İç çamaşırımızdaki biralar.


Şerefe!” We raised our cans and took a swig of refreshingly lukewarm beer, as we stood around in a wooded parking lot, clad only in our underwear.

How did four of America’s best and brightest end up in the middle of a Pacific Northwest rainforest in only our skivvies, you might ask?


It all started when J.S. put out the call to the Fulbrighters of the PNW for an end-of-season camping trip. Being the adventurous sort, and the sort who likes seeing each other, we obviously agreed.

But the conclusion (or opening, if you will) of this story really began with W.G.’s hiking suggestion. In not-true-to-form fashion, I alighted on his suggestions for adventure without really looking into his suggestion. Mostly because I trust my friends, but also because there were too many words on the website W.G. sent out to our intrepid team.

The Queets River.

The Queets River.

As I was dressing for our hike that morning, I vaguely remembered reading something about having to cross a river bed at some point in the hike, so I donned my Chacos and prepared myself to tromp through some ankle-to-mid-calf-deep water.

We arrived to our designated start point and were immediately greeted by a small, but rushing river. The flag marking the trailhead was waving in the distance, across the river. So, first things first, we had to unyoke our oxen, remove the wheels from our covered wagons, and ford the river to reach the Oregon Territory trailhead. So, in we went.


The water was pleasantly cool, and while deeper than I anticipated, it only came up to just above my knees. The real trouble was when we hit mid-stream; the river came tumbling over the rocks and the strength of the current paralyzed me. It was either stand immovable like the many stones around me, or move my feet and risk overbalancing, slipping on a rock, and submerging myself — putting not only my beautiful camera in danger, but all of my warm, dry clothes. I weighed my options, taking into account my tenuous grasp of physics, and decided to move my feet.

It was a risk that did not pay off. I tumbled forward and threw out my hands in an effort to catch myself. For the sake of a good story, I wish I had faceplanted and was swept downriver. But that would be a lie. W.G., the consummate mountain-man, was at my side and he grabbed my backpack, saving me from a fate worse than the submerging of one arm up to my elbow that I suffered.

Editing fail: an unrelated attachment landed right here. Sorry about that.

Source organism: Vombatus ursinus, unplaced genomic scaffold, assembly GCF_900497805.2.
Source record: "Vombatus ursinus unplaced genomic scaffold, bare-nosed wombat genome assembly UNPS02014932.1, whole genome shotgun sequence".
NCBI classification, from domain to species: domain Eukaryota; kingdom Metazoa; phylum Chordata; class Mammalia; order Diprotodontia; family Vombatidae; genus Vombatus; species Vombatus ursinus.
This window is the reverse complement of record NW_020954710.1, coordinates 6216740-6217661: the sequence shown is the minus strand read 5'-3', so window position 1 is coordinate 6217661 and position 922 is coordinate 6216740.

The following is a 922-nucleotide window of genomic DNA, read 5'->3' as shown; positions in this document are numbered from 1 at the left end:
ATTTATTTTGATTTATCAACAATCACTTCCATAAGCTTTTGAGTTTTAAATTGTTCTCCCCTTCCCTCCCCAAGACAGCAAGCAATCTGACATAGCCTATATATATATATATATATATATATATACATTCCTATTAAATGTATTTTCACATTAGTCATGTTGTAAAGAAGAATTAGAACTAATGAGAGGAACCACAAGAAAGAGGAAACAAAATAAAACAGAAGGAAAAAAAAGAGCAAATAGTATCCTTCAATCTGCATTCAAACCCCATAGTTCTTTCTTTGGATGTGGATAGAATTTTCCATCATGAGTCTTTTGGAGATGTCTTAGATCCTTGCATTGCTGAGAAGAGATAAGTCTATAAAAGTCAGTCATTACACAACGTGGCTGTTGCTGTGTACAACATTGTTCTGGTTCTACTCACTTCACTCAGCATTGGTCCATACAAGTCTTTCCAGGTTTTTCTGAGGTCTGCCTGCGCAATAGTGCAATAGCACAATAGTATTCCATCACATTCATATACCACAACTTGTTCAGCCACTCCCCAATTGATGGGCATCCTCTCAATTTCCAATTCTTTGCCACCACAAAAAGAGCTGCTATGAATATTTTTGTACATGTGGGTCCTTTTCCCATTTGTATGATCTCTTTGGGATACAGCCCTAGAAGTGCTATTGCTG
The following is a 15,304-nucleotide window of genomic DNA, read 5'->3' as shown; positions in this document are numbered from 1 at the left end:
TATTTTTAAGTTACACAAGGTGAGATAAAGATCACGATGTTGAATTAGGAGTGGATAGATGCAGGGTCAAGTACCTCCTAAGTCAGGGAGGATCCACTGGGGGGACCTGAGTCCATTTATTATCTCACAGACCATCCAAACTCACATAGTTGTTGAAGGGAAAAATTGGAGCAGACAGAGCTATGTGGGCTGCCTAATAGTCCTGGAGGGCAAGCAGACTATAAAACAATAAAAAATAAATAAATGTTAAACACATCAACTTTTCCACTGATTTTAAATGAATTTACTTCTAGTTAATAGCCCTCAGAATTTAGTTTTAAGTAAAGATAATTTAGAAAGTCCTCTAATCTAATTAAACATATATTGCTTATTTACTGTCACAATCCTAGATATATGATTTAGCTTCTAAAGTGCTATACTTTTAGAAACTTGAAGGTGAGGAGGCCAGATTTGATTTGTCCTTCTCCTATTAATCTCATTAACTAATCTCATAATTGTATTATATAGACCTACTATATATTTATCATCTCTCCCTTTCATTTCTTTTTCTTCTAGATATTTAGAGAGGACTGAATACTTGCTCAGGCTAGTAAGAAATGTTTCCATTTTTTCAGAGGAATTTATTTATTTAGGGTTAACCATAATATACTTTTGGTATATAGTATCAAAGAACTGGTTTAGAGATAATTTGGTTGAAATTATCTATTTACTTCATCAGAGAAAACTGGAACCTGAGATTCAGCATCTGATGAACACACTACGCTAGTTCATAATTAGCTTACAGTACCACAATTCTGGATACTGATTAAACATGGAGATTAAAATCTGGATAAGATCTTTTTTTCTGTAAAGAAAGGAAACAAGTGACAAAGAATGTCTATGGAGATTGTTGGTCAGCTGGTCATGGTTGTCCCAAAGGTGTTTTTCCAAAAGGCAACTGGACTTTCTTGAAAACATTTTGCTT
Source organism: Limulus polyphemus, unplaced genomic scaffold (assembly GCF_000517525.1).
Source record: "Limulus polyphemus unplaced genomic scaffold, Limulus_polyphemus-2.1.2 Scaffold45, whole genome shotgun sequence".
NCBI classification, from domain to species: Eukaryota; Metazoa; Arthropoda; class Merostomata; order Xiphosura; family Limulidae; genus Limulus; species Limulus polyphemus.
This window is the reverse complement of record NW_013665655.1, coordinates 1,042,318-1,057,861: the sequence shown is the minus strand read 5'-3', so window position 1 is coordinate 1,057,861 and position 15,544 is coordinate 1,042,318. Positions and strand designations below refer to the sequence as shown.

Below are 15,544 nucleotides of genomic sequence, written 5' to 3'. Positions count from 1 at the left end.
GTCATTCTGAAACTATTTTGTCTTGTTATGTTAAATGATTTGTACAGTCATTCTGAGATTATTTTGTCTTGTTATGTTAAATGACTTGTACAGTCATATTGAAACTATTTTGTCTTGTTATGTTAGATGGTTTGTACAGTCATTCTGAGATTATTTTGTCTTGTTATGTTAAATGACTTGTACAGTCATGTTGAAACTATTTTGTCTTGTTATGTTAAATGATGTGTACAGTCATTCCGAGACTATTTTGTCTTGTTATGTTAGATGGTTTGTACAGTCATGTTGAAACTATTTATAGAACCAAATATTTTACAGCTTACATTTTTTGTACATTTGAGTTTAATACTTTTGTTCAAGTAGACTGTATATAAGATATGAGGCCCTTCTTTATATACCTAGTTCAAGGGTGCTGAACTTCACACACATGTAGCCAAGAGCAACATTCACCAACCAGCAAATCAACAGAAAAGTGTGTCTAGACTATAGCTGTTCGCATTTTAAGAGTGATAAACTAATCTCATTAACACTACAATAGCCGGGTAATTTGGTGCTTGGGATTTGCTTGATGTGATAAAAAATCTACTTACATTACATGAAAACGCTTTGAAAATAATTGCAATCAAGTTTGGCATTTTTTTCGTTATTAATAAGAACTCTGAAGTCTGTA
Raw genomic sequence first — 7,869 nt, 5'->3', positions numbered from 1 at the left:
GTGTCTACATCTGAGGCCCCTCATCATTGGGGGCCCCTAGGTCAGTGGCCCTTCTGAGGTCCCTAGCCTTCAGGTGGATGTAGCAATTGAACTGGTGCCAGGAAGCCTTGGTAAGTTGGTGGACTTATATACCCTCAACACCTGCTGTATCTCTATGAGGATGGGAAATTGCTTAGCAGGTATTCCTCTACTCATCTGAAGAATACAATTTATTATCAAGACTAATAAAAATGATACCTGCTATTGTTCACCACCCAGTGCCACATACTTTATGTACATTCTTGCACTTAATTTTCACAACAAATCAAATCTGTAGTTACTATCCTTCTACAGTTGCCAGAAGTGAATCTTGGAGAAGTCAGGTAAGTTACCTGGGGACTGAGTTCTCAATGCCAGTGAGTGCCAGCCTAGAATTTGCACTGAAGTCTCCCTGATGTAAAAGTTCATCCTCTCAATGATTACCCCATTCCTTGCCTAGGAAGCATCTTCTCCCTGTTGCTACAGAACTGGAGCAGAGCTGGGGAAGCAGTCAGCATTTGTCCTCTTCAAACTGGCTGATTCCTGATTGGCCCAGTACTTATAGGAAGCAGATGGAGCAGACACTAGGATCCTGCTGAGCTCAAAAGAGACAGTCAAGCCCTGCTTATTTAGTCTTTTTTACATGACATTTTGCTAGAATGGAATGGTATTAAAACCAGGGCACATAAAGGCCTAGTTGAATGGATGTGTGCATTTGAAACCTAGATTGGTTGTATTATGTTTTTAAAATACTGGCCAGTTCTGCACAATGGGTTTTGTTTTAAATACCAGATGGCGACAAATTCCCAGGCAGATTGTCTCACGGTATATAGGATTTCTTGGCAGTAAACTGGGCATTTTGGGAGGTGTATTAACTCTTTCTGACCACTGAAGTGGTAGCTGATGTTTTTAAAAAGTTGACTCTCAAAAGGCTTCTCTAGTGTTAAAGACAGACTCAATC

When all four of us had safely crossed and I got rid of my adrenaline, we set off for our hike. The trek was absolutely gorgeous and serenely peaceful. We traipsed through an old-growth forest, which, with all its overgrown ferns and heaps of moss, felt like a scene out of “The Land Before Time.” Though, while we didn’t see any signs of Little Foot or his mother, we did gorge on perfectly ripe wild blackberries and ate lunch in the shadow of the world’s largest recorded Douglas fir tree.


It's really, really big.

It’s really, really big.

After several delightful hours, we reemerged from the woods on the river bank, with our car waiting on the opposite shore.

This time, we decided to head upstream in an attempt to avoid some of the rapids with which we had to contend earlier. The part of the river we chose was calmer, but the current was still flowing quite strongly and the water was deep — almost up to my waist. I struggled across, trying to maintain my balance while simultaneously keeping my bag out of the water. I was doing quite well until W.G., who was waiting for the rest of us on the opposite bank began chattering away in an affected Spanish accent.

Hearty, mountain-y men.

Hearty, mountain-y men.



It was too much for all of us — J.S. tipped forward with laughter, drenching her whole front side; J.A. accidentally sent his boots for a quick dip in the river; and, again, I couldn’t move, but this time my gales of laughter were rooting me in place.

Eventually, we all made it across. We were wet and a little worse for the wear, but happy as four reunited clams could be. With underwear too wet to consider putting our pants back on, we raised our Efeses-of-the-PNW in victory, and only half our clothes.


After a month and a half of new people and places, it was sheer joy to slip into the comfort of good, well-established friends. It is also wonderful to know that this spin-off, “Fulbright Does America,” can heavily feature recurring guest stars from the original series. Şerefe, indeed.

Tavla in front of the campfire. A lady after my own heart.

Tavla in front of the campfire. A lady after my own heart.

N.B. I was trying to go for “beers in our underpants,” as in “drinking beer in our underpants” for this title. But what I came up with translates literally to “the beers inside our underpants.” So, I decided to keep it.



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